THIRTEEN people died while 18 others were seriously injured when a Harare-bound Zupco bus travelling from Malawi was side-swiped by a haulage truck and plunged into Mtuli River at the 22km peg along the Harare-Nyamapanda Highway on Monday night.
National police spokesperson Chief Superintendent Paul Nyathi said 10 people in the bus died on the spot, while three others died on admission to Parirenyatwa Hospital.
He said the bus, which had 43 passengers on board, veered off the road and plunged into Mtuli River Bridge after it was sideswiped by a Mujawo Transport International truck which was travelling in the opposite direction.
The accident came a few days before the Heroes and Defence Forces holidays which are usually bloody on the roads.
It also occurred barely 24 hours after three people died on the spot, while 14 others were seriously injured when a kombi overturned and rolled three times along Old Esigodini Road near Rio Hotel in Bulawayo.
On Sunday, four people were killed while nine sustained serious injuries when a Toyota Granvia they were travelling in veered off the road, overturned and rolled before smashing into a tree at the 95km peg along the Bulawayo-Plumtree Road.
Police said preliminary investigations into the latest accident revealed that the truck driver, Wonderford Nyamarumbe, stopped his vehicle just after the bridge after allegedly noticing some clothes dumped in the middle of the road.
“The driver alleges that he stopped his truck thinking that there were people lying on the road and then started reversing his motor vehicle in order to avoid running over the objects,” Nyathi said.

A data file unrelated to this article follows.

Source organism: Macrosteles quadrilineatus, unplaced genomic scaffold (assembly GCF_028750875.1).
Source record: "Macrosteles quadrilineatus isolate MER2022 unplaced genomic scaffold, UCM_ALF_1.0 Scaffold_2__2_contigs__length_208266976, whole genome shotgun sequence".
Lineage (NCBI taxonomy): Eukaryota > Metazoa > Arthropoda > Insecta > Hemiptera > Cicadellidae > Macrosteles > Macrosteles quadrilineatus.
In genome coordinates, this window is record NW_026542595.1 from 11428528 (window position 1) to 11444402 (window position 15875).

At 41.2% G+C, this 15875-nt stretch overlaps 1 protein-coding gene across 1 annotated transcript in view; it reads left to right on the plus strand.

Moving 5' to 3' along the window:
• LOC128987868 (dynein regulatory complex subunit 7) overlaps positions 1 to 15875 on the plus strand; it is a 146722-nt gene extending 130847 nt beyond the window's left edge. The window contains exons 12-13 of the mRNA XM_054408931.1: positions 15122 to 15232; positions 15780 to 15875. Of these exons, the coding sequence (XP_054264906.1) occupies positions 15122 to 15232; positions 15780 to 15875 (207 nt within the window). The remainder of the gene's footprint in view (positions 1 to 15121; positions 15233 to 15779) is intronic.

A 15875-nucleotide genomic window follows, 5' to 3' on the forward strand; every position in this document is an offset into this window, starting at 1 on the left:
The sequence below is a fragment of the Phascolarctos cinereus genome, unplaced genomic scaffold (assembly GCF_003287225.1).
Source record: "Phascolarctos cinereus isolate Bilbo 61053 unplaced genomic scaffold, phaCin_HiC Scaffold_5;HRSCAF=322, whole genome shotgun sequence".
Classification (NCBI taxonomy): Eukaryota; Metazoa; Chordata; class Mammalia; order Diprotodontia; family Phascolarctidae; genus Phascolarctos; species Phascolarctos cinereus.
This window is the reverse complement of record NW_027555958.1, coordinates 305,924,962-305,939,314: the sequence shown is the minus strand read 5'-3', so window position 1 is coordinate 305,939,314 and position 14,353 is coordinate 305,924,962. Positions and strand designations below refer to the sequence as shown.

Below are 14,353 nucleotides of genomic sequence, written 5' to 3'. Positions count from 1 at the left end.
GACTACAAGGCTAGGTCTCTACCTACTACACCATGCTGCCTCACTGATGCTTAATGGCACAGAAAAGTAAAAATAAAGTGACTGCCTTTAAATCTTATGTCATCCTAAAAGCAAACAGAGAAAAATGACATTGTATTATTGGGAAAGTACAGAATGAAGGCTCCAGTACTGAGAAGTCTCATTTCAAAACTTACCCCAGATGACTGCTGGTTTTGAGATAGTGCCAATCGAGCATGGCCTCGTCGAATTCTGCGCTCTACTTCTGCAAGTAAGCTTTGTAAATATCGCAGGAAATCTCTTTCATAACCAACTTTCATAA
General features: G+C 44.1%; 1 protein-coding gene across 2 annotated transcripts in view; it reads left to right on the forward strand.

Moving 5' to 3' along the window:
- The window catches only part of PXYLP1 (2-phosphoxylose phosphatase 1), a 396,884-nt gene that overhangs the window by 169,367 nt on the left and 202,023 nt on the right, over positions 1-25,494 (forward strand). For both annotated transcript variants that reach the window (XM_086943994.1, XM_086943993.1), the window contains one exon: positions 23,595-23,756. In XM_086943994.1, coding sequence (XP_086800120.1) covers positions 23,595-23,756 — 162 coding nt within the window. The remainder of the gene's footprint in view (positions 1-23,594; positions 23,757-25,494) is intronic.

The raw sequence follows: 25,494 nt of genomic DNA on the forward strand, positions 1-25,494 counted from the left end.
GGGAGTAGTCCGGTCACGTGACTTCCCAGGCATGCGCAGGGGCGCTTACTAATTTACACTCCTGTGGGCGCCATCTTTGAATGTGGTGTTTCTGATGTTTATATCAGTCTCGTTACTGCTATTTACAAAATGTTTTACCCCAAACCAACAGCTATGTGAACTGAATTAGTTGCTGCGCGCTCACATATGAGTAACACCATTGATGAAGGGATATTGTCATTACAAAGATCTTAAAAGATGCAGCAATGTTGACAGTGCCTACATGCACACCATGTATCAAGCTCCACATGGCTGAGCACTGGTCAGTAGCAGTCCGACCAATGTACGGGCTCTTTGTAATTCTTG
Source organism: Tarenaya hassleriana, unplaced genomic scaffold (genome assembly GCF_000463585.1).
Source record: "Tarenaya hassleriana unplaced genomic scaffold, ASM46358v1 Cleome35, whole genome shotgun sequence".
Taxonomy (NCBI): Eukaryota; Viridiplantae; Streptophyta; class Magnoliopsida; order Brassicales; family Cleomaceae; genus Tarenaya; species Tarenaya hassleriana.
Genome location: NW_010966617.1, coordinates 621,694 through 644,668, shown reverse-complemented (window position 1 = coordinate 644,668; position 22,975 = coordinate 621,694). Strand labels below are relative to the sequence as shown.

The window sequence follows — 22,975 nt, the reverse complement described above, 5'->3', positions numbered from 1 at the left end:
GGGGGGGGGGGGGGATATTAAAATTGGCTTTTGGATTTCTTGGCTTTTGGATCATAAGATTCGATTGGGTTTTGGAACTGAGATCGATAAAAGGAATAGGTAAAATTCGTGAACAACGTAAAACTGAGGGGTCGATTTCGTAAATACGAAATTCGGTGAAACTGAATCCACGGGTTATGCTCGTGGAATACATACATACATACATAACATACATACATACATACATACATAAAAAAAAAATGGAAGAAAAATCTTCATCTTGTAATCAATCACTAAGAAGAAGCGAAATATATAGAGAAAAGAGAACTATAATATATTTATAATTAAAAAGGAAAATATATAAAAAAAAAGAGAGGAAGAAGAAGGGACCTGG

Witnesses who spoke to NewsDay at the accident scene said they suspected that the bus was speeding, resulting in the driver failing to control the vehicle as he battled to avoid a head-on collision.
“I was driving behind the bus and it was moving fast only to find it had plunged into the river when we arrived at the accident scene,” said a witness who declined to be named.
A woman claimed that her aunt, who died in the accident, had told her the bus was speeding during an earlier phone conversation.
“When I last communicated with my aunt who was on the bus, they were still in Murehwa and she told me the bus was speeding,” she said.
She added that her aunt’s husband, who was in Malawi, phoned and told them he had received news from a friend in the police force in Murehwa that the bus had been involved in an accident.
“When we arrived at the accident scene, she had already been ferried to Parirenyatwa Hospital,” she said.
Nyamurumbe also claimed the bus driver was speeding and failed to apply breaks on time upon realising that an accident was imminent.
“The driver of the bus was speeding and he tried to avoid a head-on collision with my truck. He failed to break and hit the right rear view mirror of the truck before plunging into a ditch,” he said.
Crispen Benjamin, who said he was a cousin of the bus driver, said when he arrived at the scene, many passengers were crying out for help.
“When I arrived at the accident scene, people were calling for help and it took almost two hours for ambulances to start carrying people to Parirenyatwa Hospital,” he alleged.
Edmore Mujera of Waterfalls said some lives could have been saved if the injured had received immediate attention.
“It is true, some lives could have been saved, but there was an unhurried response from the ambulances. I voluntarily made two trips ferrying people to Parirenyatwa Hospital,” he said.